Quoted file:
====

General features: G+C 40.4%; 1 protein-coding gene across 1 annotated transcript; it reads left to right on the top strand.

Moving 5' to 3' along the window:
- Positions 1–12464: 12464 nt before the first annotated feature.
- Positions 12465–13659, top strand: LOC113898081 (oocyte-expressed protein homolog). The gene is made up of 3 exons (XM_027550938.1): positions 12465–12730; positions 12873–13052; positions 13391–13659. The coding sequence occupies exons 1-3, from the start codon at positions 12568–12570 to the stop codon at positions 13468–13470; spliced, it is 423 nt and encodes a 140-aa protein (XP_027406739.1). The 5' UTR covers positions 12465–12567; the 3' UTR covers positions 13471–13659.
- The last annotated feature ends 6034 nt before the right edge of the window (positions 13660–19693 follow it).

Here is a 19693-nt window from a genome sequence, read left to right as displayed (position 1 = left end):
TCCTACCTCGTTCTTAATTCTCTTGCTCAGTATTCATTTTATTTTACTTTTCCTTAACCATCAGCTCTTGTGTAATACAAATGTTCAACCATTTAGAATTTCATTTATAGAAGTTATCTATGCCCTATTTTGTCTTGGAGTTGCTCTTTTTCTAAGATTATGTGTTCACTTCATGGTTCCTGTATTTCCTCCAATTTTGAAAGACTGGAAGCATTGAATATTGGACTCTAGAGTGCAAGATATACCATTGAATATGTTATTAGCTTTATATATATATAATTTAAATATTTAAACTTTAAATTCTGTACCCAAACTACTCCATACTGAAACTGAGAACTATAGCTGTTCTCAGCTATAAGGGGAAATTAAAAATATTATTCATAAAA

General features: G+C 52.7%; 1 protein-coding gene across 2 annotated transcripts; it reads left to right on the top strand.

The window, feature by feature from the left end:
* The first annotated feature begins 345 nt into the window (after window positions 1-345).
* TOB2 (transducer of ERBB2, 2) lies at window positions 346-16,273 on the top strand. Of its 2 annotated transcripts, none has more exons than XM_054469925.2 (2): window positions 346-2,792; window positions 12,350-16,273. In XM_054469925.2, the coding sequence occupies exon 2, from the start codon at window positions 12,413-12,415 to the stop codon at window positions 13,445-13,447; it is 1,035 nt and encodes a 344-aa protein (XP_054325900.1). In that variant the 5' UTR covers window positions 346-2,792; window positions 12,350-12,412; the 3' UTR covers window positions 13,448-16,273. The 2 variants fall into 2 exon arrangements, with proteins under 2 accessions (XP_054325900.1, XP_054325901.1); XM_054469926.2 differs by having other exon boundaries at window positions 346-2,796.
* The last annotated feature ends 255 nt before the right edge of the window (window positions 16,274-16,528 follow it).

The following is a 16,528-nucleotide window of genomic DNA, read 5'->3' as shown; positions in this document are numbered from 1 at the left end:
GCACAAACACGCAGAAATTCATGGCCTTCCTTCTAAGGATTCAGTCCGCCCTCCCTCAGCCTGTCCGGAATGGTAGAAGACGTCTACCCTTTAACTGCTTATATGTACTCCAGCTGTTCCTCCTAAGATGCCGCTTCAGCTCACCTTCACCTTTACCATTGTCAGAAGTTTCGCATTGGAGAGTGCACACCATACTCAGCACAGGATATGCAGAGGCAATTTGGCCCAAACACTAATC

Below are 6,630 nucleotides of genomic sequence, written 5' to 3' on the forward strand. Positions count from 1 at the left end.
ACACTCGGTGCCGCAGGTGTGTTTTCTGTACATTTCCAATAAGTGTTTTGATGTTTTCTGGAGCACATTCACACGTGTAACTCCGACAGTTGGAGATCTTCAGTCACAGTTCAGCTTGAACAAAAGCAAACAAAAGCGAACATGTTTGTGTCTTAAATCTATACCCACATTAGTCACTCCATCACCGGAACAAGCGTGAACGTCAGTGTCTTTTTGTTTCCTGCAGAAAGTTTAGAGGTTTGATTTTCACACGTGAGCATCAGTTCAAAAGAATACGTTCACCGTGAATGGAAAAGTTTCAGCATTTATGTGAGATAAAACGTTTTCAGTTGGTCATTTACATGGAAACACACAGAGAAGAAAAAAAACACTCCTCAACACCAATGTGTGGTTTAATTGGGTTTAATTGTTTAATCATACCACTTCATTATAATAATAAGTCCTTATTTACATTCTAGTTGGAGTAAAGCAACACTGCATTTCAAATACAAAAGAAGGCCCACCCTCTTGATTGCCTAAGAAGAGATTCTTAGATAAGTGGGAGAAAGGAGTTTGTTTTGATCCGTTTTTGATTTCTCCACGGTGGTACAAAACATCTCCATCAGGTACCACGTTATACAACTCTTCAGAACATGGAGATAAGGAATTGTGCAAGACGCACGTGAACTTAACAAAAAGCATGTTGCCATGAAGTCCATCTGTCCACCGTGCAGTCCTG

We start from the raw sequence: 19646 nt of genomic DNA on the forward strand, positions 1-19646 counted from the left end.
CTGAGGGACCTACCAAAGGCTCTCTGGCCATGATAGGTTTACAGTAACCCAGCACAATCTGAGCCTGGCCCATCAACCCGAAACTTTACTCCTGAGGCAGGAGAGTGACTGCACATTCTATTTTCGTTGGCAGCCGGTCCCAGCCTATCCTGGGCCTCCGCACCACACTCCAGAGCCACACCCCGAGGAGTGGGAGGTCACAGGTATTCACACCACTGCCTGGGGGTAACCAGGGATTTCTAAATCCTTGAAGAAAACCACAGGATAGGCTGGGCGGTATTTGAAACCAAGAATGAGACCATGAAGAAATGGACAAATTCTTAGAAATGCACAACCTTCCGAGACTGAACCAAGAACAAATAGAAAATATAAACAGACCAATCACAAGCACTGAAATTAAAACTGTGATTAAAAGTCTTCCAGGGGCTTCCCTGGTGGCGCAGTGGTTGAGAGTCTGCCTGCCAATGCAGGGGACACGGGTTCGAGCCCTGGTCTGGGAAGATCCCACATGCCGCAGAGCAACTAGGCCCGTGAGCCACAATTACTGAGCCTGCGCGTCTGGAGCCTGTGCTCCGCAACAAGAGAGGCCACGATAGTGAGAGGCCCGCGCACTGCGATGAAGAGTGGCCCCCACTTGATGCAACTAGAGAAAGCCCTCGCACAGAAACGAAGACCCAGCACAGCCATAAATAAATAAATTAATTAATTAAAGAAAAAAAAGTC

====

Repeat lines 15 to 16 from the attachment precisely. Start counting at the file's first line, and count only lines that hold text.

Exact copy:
Below are 6,630 nucleotides of genomic sequence, written 5' to 3' on the forward strand. Positions count from 1 at the left end.
ACACTCGGTGCCGCAGGTGTGTTTTCTGTACATTTCCAATAAGTGTTTTGATGTTTTCTGGAGCACATTCACACGTGTAACTCCGACAGTTGGAGATCTTCAGTCACAGTTCAGCTTGAACAAAAGCAAACAAAAGCGAACATGTTTGTGTCTTAAATCTATACCCACATTAGTCACTCCATCACCGGAACAAGCGTGAACGTCAGTGTCTTTTTGTTTCCTGCAGAAAGTTTAGAGGTTTGATTTTCACACGTGAGCATCAGTTCAAAAGAATACGTTCACCGTGAATGGAAAAGTTTCAGCATTTATGTGAGATAAAACGTTTTCAGTTGGTCATTTACATGGAAACACACAGAGAAGAAAAAAAACACTCCTCAACACCAATGTGTGGTTTAATTGGGTTTAATTGTTTAATCATACCACTTCATTATAATAATAAGTCCTTATTTACATTCTAGTTGGAGTAAAGCAACACTGCATTTCAAATACAAAAGAAGGCCCACCCTCTTGATTGCCTAAGAAGAGATTCTTAGATAAGTGGGAGAAAGGAGTTTGTTTTGATCCGTTTTTGATTTCTCCACGGTGGTACAAAACATCTCCATCAGGTACCACGTTATACAACTCTTCAGAACATGGAGATAAGGAATTGTGCAAGACGCACGTGAACTTAACAAAAAGCATGTTGCCATGAAGTCCATCTGTCCACCGTGCAGTCCTG